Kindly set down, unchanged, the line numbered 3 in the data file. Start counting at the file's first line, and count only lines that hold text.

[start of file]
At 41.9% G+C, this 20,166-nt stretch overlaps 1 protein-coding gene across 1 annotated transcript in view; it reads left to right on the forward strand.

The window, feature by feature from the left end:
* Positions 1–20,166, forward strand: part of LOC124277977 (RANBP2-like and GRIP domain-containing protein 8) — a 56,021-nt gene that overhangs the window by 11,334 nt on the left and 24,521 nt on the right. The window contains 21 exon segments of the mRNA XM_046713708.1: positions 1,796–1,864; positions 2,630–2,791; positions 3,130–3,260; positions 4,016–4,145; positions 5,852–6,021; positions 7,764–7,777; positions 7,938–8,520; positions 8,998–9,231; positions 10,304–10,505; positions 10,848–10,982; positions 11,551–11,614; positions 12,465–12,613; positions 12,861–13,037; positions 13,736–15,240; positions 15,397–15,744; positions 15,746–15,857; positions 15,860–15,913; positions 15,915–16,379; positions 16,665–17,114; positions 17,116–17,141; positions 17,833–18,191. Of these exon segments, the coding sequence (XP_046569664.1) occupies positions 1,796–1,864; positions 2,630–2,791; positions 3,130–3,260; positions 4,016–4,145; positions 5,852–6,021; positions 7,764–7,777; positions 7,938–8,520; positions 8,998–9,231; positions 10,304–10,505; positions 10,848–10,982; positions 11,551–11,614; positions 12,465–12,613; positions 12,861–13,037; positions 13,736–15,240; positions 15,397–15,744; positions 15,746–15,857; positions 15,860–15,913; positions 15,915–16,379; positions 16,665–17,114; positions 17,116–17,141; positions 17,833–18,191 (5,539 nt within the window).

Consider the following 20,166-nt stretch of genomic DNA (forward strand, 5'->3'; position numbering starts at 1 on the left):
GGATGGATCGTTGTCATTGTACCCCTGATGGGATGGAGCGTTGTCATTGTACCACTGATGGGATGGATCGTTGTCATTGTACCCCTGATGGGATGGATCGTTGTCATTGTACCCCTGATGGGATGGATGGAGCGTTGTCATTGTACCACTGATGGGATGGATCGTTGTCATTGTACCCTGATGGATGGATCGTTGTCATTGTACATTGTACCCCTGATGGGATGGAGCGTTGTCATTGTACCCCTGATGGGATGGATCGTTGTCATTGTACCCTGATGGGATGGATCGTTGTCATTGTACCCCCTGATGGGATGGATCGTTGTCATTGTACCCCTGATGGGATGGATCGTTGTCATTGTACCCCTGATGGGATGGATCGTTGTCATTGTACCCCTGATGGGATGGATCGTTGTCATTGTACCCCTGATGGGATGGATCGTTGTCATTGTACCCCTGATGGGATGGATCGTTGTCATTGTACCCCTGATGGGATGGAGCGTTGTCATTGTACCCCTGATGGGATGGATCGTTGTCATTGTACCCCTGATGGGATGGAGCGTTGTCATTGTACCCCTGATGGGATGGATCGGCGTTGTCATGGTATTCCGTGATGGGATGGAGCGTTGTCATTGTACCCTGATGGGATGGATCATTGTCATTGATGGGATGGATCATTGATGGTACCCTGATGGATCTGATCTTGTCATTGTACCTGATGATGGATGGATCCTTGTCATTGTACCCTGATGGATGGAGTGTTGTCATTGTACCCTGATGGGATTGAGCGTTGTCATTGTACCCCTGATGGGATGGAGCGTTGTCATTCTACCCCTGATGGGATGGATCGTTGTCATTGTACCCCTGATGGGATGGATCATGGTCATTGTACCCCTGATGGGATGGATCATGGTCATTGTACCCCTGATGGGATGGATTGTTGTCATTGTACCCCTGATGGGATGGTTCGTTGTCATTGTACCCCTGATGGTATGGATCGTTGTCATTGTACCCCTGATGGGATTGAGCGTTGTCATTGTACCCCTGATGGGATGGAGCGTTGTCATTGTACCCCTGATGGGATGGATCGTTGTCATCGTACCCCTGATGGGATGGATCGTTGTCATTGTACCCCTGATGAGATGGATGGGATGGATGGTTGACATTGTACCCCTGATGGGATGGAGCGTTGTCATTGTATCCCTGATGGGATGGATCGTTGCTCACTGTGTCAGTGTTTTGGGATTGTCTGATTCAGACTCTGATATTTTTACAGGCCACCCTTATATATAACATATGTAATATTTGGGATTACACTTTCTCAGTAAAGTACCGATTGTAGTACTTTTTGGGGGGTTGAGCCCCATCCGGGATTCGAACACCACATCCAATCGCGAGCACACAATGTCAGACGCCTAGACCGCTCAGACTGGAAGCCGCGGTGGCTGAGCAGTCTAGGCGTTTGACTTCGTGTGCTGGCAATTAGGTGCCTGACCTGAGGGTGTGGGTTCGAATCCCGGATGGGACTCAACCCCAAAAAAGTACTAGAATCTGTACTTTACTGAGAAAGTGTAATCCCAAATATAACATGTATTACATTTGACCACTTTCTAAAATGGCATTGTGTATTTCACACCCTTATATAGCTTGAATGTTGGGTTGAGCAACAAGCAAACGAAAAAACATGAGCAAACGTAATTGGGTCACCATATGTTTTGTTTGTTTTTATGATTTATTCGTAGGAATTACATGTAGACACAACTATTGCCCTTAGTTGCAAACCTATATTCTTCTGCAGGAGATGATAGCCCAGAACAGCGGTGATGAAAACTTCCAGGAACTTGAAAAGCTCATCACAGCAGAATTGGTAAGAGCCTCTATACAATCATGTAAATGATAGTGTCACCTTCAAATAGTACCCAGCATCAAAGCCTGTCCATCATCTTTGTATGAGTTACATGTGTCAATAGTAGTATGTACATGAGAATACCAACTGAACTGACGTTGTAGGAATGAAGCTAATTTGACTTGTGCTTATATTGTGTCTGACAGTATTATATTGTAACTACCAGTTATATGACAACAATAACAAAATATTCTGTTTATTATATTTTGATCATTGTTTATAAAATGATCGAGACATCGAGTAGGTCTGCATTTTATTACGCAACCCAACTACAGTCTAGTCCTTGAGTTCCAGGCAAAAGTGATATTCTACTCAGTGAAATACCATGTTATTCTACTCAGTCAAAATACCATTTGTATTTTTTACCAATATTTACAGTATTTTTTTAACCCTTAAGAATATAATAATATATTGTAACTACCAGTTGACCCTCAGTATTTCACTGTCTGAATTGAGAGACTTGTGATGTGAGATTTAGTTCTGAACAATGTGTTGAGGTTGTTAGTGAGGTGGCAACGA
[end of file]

* Positions 1–20,166, forward strand: part of LOC124277977 (RANBP2-like and GRIP domain-containing protein 8) — a 56,021-nt gene that overhangs the window by 11,334 nt on the left and 24,521 nt on the right. The window contains 21 exon segments of the mRNA XM_046713708.1: positions 1,796–1,864; positions 2,630–2,791; positions 3,130–3,260; positions 4,016–4,145; positions 5,852–6,021; positions 7,764–7,777; positions 7,938–8,520; positions 8,998–9,231; positions 10,304–10,505; positions 10,848–10,982; positions 11,551–11,614; positions 12,465–12,613; positions 12,861–13,037; positions 13,736–15,240; positions 15,397–15,744; positions 15,746–15,857; positions 15,860–15,913; positions 15,915–16,379; positions 16,665–17,114; positions 17,116–17,141; positions 17,833–18,191. Of these exon segments, the coding sequence (XP_046569664.1) occupies positions 1,796–1,864; positions 2,630–2,791; positions 3,130–3,260; positions 4,016–4,145; positions 5,852–6,021; positions 7,764–7,777; positions 7,938–8,520; positions 8,998–9,231; positions 10,304–10,505; positions 10,848–10,982; positions 11,551–11,614; positions 12,465–12,613; positions 12,861–13,037; positions 13,736–15,240; positions 15,397–15,744; positions 15,746–15,857; positions 15,860–15,913; positions 15,915–16,379; positions 16,665–17,114; positions 17,116–17,141; positions 17,833–18,191 (5,539 nt within the window).